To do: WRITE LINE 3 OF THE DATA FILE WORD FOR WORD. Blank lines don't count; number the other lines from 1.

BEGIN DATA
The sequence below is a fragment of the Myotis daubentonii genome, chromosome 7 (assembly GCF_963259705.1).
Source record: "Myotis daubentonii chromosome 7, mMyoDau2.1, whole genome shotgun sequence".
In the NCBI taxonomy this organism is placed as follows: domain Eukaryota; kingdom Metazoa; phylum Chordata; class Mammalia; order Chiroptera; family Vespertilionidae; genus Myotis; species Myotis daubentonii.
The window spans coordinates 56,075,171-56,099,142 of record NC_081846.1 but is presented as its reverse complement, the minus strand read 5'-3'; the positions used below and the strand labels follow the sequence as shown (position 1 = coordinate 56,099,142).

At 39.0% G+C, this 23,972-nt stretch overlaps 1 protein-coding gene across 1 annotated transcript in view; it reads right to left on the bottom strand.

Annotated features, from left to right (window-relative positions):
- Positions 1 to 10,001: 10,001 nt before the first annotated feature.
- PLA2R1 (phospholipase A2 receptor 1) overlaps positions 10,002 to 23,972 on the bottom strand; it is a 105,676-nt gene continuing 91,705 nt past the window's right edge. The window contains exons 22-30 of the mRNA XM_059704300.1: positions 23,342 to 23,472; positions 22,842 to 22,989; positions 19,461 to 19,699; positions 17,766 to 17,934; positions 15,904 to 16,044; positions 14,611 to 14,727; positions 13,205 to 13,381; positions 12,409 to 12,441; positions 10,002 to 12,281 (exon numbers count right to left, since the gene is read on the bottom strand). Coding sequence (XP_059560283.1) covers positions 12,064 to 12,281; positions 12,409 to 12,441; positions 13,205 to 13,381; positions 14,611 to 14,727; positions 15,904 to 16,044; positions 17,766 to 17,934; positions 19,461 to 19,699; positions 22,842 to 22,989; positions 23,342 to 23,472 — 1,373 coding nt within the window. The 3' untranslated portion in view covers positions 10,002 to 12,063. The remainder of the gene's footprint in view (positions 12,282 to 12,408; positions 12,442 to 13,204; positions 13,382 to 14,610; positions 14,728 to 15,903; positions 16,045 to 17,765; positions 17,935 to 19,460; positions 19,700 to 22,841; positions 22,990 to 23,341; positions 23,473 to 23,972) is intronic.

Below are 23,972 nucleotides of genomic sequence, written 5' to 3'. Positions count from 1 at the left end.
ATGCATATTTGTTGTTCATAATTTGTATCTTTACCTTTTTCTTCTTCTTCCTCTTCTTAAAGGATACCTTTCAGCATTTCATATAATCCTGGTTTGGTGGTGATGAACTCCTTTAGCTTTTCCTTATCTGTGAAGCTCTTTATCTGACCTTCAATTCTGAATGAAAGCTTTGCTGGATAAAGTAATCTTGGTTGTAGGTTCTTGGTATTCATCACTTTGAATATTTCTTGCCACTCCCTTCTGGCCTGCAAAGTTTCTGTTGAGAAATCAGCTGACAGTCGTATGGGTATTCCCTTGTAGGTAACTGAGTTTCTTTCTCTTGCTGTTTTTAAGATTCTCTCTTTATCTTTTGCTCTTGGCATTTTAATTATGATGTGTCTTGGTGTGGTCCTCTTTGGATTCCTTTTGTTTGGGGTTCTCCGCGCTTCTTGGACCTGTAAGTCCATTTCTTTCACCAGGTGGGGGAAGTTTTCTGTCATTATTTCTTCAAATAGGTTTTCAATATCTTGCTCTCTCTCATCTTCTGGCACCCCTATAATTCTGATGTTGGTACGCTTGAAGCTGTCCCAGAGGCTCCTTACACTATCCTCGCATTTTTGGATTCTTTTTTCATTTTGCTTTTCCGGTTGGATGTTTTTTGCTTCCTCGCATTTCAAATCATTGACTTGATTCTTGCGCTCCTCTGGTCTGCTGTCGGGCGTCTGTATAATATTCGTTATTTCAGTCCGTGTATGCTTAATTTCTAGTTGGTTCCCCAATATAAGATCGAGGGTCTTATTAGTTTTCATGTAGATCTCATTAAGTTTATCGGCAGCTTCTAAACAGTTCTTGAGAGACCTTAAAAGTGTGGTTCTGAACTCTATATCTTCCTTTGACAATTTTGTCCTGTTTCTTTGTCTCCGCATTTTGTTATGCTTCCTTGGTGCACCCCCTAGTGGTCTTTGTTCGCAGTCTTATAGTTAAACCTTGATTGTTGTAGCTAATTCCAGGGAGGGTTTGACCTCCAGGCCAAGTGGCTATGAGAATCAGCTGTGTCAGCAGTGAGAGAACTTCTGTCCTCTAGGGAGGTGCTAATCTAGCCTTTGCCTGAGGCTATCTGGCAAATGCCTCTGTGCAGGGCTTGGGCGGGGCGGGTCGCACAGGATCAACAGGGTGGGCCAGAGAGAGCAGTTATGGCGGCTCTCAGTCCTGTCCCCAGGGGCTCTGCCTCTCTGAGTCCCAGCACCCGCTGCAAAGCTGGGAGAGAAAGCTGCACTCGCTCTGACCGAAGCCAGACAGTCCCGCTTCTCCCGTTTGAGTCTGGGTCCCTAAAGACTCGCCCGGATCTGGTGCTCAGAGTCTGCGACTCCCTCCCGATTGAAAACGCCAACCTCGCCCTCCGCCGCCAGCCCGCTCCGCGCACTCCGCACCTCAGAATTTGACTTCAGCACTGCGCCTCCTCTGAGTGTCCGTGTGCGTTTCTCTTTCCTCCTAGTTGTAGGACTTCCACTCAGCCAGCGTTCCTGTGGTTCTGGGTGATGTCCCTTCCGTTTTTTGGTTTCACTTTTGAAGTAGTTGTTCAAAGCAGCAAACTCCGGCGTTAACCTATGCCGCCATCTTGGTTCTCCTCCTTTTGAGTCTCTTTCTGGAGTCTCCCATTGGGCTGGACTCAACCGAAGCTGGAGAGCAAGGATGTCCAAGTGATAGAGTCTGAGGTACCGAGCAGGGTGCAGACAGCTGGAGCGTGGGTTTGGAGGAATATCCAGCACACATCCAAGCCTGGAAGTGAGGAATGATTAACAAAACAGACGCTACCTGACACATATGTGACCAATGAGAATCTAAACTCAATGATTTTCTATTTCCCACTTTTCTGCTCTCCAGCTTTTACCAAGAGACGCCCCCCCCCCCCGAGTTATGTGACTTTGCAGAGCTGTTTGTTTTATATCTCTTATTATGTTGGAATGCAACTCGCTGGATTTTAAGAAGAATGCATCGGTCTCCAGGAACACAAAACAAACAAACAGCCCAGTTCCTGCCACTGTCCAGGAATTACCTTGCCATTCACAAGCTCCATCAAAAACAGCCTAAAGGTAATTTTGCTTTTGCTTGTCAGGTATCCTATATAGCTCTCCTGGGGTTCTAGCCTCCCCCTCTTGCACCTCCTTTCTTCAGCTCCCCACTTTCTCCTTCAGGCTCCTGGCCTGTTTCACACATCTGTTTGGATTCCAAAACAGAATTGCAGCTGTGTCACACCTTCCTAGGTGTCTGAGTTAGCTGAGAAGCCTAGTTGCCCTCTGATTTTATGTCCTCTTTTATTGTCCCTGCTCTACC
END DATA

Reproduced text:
In the NCBI taxonomy this organism is placed as follows: domain Eukaryota; kingdom Metazoa; phylum Chordata; class Mammalia; order Chiroptera; family Vespertilionidae; genus Myotis; species Myotis daubentonii.